Hidden Damage to the Roof, Gutters, and Walls

One of the primary areas of damage caused by ice dams is to the roof. The trapped water can penetrate the shingles and insulation, causing leaks and creating the perfect environment for mold and mildew to grow. This can lead to significant damage over time, and in severe cases, may even result in the need for a complete roof replacement.

Another area of hidden damage caused by ice dams is the gutters. The weight of the ice and snow can cause the gutters to pull away from the house, leading to further damage. The trapped water can also freeze and expand, causing the gutters to crack or break. This can result in costly repairs and replacement of the gutters.

The interior walls of your house can also be severely damaged by ice dams. The trapped water can seep into the walls, causing damage to the insulation and creating the perfect environment for mold and mildew to grow. In severe cases, the water can even penetrate the structure of the walls, leading to costly repairs and possible health hazards.

Prevention of Ice Dams

To prevent ice dams from forming on your roof, it is essential to keep the roof and attic area well insulated. This will reduce the amount of heat that escapes from the house, reducing the amount of snow that melts on the roof. Proper ventilation is also critical to prevent ice dams from forming. A balanced ventilation system will ensure that the heat from inside the house is expelled, reducing the amount of heat that rises and melts the snow on the roof.

Snow and ice buildup can cause significant damage to your roof. As snow accumulates on your roof, it can put additional weight on the structure, leading to collapse if the roof deck or framing has been compromised over time. Additionally, ice can form in gutters causing ice dams, which have the potential to causing them to break or crack. Gutters play a vital role in protecting your roof from damage. They help to collect and redirect rainwater away from your home, which prevents water from seeping into the underlying structure of your roof. If your gutters become clogged with leaves, debris, or other materials, this can also be a cause of ice build up and cause damage to your roof.

Roof Damage Caused by Wind and Exposure

While snow and ice buildup can cause significant damage to your roof that might not be apparent, so can heavy winds. While most people would think that wind damage is solely done to the roofing shingles, it can also damage the flashing along the eaves and rakes of a roof. Flashing is the material used to seal the joints between different parts of your roof, such as the chimney, skylights, and vents. If your flashing is damaged or missing, water can seep in and cause damage to the underlying structure of your roof. To prevent this, it’s important to inspect your flashing regularly and have any damaged areas repaired or replaced as soon as possible.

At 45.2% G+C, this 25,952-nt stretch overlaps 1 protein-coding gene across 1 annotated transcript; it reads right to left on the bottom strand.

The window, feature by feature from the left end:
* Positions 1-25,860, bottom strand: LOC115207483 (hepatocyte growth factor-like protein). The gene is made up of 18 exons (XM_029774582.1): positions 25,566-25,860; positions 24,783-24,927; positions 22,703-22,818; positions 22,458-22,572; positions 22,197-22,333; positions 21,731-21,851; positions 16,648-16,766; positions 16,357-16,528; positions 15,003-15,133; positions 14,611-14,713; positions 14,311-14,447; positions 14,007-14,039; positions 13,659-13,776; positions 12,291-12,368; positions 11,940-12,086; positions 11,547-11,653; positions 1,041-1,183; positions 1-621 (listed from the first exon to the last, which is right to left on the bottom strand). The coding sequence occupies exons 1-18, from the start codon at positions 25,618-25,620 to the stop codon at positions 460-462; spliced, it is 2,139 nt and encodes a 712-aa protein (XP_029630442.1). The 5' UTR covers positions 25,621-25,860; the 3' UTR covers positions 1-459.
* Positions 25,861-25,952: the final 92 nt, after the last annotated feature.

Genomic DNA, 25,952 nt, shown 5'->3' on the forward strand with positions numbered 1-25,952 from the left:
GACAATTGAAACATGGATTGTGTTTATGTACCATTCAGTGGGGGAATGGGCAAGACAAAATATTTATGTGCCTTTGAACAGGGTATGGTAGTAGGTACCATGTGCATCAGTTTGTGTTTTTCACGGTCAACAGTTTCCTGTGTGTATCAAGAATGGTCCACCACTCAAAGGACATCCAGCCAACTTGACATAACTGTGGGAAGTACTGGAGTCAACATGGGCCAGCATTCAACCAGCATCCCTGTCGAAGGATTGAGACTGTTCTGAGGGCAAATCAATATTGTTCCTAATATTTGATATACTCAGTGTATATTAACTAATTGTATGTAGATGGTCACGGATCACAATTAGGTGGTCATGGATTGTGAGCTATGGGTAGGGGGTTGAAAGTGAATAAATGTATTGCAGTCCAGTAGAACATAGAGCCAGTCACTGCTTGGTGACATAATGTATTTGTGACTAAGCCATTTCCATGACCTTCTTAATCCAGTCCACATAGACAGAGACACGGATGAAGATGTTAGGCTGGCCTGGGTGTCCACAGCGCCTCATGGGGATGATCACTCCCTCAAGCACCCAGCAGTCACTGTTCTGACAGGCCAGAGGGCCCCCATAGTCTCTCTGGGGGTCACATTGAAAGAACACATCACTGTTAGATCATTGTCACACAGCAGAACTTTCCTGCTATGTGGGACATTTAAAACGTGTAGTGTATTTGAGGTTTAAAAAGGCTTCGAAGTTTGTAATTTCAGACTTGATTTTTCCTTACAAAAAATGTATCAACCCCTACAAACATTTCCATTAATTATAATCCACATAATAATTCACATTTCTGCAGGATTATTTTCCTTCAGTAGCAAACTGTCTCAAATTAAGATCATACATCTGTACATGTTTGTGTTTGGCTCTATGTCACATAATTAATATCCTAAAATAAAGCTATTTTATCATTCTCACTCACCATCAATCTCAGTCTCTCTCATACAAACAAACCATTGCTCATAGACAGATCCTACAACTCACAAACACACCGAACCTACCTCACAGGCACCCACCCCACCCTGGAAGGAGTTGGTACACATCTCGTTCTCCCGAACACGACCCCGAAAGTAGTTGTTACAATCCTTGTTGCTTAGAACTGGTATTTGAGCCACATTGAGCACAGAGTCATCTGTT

Asphalt singles are the most common type of roofing material and are designed to protect your home from the elements. However, over time, exposure to the sun, wind, and rain can cause the shingles to become brittle and even crack and become brittle – which can lead to leaks and water damage, as well as to the growth of mold and mildew. This is why it is extremely important when getting a roof replacement to hire a professional roofing company that uses high quality, heavy weight asphalt shingles that will hold up to normal weather exposure.

Workmanship and Old Age

Finally, your roof can also suffer from damage due to poor roof installation methods and old ago. Your roof is exposed to the elements 24/7, 365 days a year, which can cause it to deteriorate over time. As your roof ages, it becomes less effective at protecting your home, and you may start to notice signs of wear and tear, such as cracked or missing shingles. This can cause the shingles to become brittle, the flashing to become damaged, and the gutters to become clogged. If you have an older roof, it’s important to have it inspected regularly to ensure that it’s in good condition.

Your roof’s performance is only as good as the installation and maintenance it receives. If your roof was not installed correctly or if it hasn’t been maintained properly, it may not be able to withstand the elements and can become damaged more easily. While DIY roofing projects can be tempting, they can often do more harm than good. Without proper training and experience, you could end up making mistakes that will negatively impact your roof’s performance. 

Roof Damage FAQs

Q: How can I tell if my roof is damaged?

A: You can tell if your roof is damaged by looking for signs such as missing or cracked shingles, damaged or missing flashing, water spots on your ceiling, or increased energy bills. You can also have a professional roofing contractor inspect your roof to determine if there is any damage.

Q: What should I do if I notice damage to my roof? 

A: If you notice any damage to your roof, it’s important to address it as soon as possible. Contact a professional roofing contractor for an inspection and to determine the best course of action for repairs.

Q: Can wildlife and pests really damage my roof? 

A: Yes, wildlife and pests can cause significant damage to your roof. By wildlife-proofing your roof and taking steps to prevent pests from accessing it, you can help protect your home from potential damage.

Q: Can I fix roof damage myself or do I need to hire a professional?

A: While there are some minor roof repairs that you can do yourself, it’s recommended to hire a professional roofing contractor for any major repairs or replacements. Roofing work can be dangerous, and a professional will have the expertise and experience necessary to complete the job safely and effectively.